the Israelites were commanded to slaughter the Passover and daub its blood on the two sides and top of the doorway of their houses (Exod. 12:7). The LORD would then see the blood and “pass over” their dwellings during the plague of the death of the firstborn.
Based on this description, we might assume the blood was put on the outside of the door, though Rashi reasoned that it was placed on the inside, where they themselves could see it as a sign for them.
Indeed, after the blood was applied, the doors were shut and no one was permitted to leave the house until the following morning (Exod. 12:22).
The blood of the sacrifice was intended to be seen as a sign for those who were trusting in the redemption of God
: Like other ancient writing systems, the Hebrew alphabet originally was written using a pictographic script. Later, the pictograms evolved into a Hebrew script (sometimes called Paleo-Hebrew) that strongly resembled the ancient Phoenician alphabet. This was the Hebrew (ketav Ivri) used by the Jewish nation up to the Babylonian Exile (or, according to Orthodox Jews, until the Exodus from Egypt). Examples can be found on coins and clay fragments (called ostraca). Today, both the Torah and newspapers use modernized renditions of the Aramaic-style script, though everyday correspondence is written using Hebrew cursive.
Some have claimed that God intended the blood to be smeared on the doorway in the shape of a cross (represented by the pictogram for the letter Tav, which means “sign”). However, it is difficult to see how the shape of this pictogram resembles the outline of a doorway. Moreover, it is likely that the ancient Israelites wrote using ktav Ivri, which does not have a letter that resembles either a cross or a doorway. In Biblical Hebrew (called ketav Ashurit), the letter that most clearly resembles a doorway is the letter Chet (ח .(This letter, signifying the number 8, is connected with the word chai (חי ,(short for chayim (חיים” ,(life.” Based on this connection, a drash could be made that the blood of the lamb (הּש ֶׂה ַםּד ( ַnot only saved from the judgment of death but it also symbolized divine life.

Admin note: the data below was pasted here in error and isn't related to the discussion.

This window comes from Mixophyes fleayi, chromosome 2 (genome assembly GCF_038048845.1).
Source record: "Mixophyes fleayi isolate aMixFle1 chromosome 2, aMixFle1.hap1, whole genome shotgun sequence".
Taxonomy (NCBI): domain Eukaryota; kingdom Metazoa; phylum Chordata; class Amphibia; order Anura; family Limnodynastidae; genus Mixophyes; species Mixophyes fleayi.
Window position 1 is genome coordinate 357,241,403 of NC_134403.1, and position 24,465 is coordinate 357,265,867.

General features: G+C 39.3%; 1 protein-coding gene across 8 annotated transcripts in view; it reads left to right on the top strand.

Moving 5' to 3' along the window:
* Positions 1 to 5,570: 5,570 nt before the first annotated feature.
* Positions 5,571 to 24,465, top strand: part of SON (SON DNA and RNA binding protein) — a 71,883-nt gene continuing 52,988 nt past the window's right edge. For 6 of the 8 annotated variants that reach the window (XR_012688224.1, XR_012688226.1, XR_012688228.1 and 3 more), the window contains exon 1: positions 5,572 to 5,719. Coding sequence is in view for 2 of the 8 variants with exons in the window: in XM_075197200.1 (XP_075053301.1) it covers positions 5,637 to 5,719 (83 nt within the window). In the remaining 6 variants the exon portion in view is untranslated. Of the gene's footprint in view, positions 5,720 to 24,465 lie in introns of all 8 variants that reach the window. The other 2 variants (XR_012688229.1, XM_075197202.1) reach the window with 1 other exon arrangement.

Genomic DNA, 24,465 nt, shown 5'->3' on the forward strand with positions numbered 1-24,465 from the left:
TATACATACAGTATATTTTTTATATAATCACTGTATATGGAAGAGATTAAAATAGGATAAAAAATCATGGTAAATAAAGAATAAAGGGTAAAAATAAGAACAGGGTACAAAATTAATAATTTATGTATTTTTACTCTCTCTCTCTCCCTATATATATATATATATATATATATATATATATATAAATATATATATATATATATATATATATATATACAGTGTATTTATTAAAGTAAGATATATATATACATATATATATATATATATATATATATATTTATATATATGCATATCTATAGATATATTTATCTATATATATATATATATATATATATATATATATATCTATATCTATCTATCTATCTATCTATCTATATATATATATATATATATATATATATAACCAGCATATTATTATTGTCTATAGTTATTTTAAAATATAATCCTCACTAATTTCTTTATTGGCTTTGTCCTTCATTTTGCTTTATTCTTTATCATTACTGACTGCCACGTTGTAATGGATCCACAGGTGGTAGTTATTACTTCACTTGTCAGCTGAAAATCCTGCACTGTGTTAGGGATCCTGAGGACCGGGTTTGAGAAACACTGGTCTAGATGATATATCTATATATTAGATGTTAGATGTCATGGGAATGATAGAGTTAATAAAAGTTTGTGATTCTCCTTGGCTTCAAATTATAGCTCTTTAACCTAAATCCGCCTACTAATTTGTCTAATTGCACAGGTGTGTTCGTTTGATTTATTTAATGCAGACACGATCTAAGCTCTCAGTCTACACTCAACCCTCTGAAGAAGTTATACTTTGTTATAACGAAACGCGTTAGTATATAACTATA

: What did it cover? Pretty much everything!
OF INTEREST (AGAIN)
Exodus 12:43-51 –
If you we’re not a Jew, you could not participate in the annual
The Seder plate is the focal point of the proceedings on the first (two) night(s) of Passover.
Passover Regulation: All about Community. The Community of Israel at that time! You belonged, were a part of the genuine / original community who understood and relied on Passover.
Of Note: Today, gentiles can sometimes be invited to second night of Seder for:
Transition: PLEADING THE BLOOD
When we talk about “pleading” the blood of Jesus, we are not talking about “begging.” “Pleading the blood” should not be considered a desperation exercise; God has not called us to come begging before Him. Many of us were raised in an environment where we heard the words, “Father God, we come under the blood of Jesus.” Or, “Lord, we cover this matter with the blood of Jesus.” Even before we understood it, we believed in the power of the Blood, because we believed that Jesus is the Son of God, and that the Cross was the instrument of global redemption which broke the power of hell.
It’s important that we understand the reason for the words we use so they do not become formula, otherwise one of two things will happen. Either what we say becomes a superstitious exercise in which we are depending on the words rather than on the understanding that gives the words their power; or some people will not use words related to the blood of Jesus because they don’t understand the spiritual dynamic, leaving them without a resource they need.
not possible that the blood of bulls and goats could take away sins. (Heb 10:4 NKJ)
Communion for Us Today
: Let’s mark the doorposts of our lives with the blood of Jesus.
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